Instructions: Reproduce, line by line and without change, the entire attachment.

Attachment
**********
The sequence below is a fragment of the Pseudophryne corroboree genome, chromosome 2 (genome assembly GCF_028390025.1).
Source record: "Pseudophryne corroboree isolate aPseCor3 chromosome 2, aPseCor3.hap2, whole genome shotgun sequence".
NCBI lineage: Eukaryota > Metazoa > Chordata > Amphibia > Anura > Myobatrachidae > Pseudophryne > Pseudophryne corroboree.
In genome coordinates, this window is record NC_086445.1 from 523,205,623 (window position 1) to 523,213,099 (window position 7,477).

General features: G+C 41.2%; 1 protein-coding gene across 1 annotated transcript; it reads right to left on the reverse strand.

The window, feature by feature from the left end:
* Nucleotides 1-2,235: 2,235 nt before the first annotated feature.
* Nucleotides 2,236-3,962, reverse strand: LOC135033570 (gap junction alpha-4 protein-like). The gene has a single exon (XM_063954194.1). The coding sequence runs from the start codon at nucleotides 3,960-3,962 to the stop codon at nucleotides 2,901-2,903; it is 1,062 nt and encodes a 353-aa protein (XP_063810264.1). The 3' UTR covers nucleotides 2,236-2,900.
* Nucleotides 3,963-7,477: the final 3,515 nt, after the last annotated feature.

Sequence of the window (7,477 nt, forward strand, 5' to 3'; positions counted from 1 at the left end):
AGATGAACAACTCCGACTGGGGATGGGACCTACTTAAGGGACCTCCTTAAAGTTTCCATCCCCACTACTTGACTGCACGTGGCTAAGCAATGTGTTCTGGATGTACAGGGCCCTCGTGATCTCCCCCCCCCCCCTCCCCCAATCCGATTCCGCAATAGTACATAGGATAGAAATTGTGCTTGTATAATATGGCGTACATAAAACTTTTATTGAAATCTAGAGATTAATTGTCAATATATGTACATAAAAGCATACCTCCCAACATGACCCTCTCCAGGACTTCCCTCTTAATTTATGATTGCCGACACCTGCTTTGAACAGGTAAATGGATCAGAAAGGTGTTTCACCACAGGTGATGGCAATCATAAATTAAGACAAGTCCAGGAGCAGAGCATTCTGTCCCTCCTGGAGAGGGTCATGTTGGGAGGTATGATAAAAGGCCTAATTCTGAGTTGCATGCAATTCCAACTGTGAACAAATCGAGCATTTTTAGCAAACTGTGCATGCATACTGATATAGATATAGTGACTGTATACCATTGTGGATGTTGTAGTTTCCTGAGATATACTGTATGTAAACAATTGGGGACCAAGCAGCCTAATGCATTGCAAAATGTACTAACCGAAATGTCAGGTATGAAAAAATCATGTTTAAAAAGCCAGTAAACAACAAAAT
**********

The sequence below is a fragment of the Pseudophryne corroboree genome, chromosome 2 (genome assembly GCF_028390025.1).
Source record: "Pseudophryne corroboree isolate aPseCor3 chromosome 2, aPseCor3.hap2, whole genome shotgun sequence".
NCBI lineage: Eukaryota > Metazoa > Chordata > Amphibia > Anura > Myobatrachidae > Pseudophryne > Pseudophryne corroboree.
In genome coordinates, this window is record NC_086445.1 from 523,205,623 (window position 1) to 523,213,099 (window position 7,477).

General features: G+C 41.2%; 1 protein-coding gene across 1 annotated transcript; it reads right to left on the reverse strand.

The window, feature by feature from the left end:
* Nucleotides 1-2,235: 2,235 nt before the first annotated feature.
* Nucleotides 2,236-3,962, reverse strand: LOC135033570 (gap junction alpha-4 protein-like). The gene has a single exon (XM_063954194.1). The coding sequence runs from the start codon at nucleotides 3,960-3,962 to the stop codon at nucleotides 2,901-2,903; it is 1,062 nt and encodes a 353-aa protein (XP_063810264.1). The 3' UTR covers nucleotides 2,236-2,900.
* Nucleotides 3,963-7,477: the final 3,515 nt, after the last annotated feature.

Sequence of the window (7,477 nt, forward strand, 5' to 3'; positions counted from 1 at the left end):
AGATGAACAACTCCGACTGGGGATGGGACCTACTTAAGGGACCTCCTTAAAGTTTCCATCCCCACTACTTGACTGCACGTGGCTAAGCAATGTGTTCTGGATGTACAGGGCCCTCGTGATCTCCCCCCCCCCCCTCCCCCAATCCGATTCCGCAATAGTACATAGGATAGAAATTGTGCTTGTATAATATGGCGTACATAAAACTTTTATTGAAATCTAGAGATTAATTGTCAATATATGTACATAAAAGCATACCTCCCAACATGACCCTCTCCAGGACTTCCCTCTTAATTTATGATTGCCGACACCTGCTTTGAACAGGTAAATGGATCAGAAAGGTGTTTCACCACAGGTGATGGCAATCATAAATTAAGACAAGTCCAGGAGCAGAGCATTCTGTCCCTCCTGGAGAGGGTCATGTTGGGAGGTATGATAAAAGGCCTAATTCTGAGTTGCATGCAATTCCAACTGTGAACAAATCGAGCATTTTTAGCAAACTGTGCATGCATACTGATATAGATATAGTGACTGTATACCATTGTGGATGTTGTAGTTTCCTGAGATATACTGTATGTAAACAATTGGGGACCAAGCAGCCTAATGCATTGCAAAATGTACTAACCGAAATGTCAGGTATGAAAAAATCATGTTTAAAAAGCCAGTAAACAACAAAAT